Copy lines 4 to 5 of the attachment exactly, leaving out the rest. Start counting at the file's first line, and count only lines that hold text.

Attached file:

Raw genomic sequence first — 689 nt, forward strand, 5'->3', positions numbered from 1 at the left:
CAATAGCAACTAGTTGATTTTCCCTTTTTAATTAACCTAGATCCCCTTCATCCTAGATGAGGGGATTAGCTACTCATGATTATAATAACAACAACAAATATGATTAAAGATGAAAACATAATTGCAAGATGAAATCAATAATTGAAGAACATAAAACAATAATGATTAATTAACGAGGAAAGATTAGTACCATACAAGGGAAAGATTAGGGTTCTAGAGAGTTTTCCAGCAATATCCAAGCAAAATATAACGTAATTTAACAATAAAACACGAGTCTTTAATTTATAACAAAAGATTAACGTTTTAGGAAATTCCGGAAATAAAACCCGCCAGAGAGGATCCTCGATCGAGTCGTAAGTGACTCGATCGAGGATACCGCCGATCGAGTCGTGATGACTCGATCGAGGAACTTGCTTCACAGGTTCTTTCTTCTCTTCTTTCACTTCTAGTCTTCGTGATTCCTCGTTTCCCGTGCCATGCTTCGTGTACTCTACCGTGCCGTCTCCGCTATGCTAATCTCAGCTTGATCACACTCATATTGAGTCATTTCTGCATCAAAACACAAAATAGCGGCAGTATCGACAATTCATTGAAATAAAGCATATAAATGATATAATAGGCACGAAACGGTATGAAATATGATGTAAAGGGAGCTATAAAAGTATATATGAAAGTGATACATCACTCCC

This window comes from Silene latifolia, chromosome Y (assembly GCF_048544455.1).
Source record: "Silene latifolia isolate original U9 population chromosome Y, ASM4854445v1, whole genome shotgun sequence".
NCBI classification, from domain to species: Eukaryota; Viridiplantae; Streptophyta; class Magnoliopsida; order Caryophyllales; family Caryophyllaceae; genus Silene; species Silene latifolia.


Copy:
Source record: "Silene latifolia isolate original U9 population chromosome Y, ASM4854445v1, whole genome shotgun sequence".
NCBI classification, from domain to species: Eukaryota; Viridiplantae; Streptophyta; class Magnoliopsida; order Caryophyllales; family Caryophyllaceae; genus Silene; species Silene latifolia.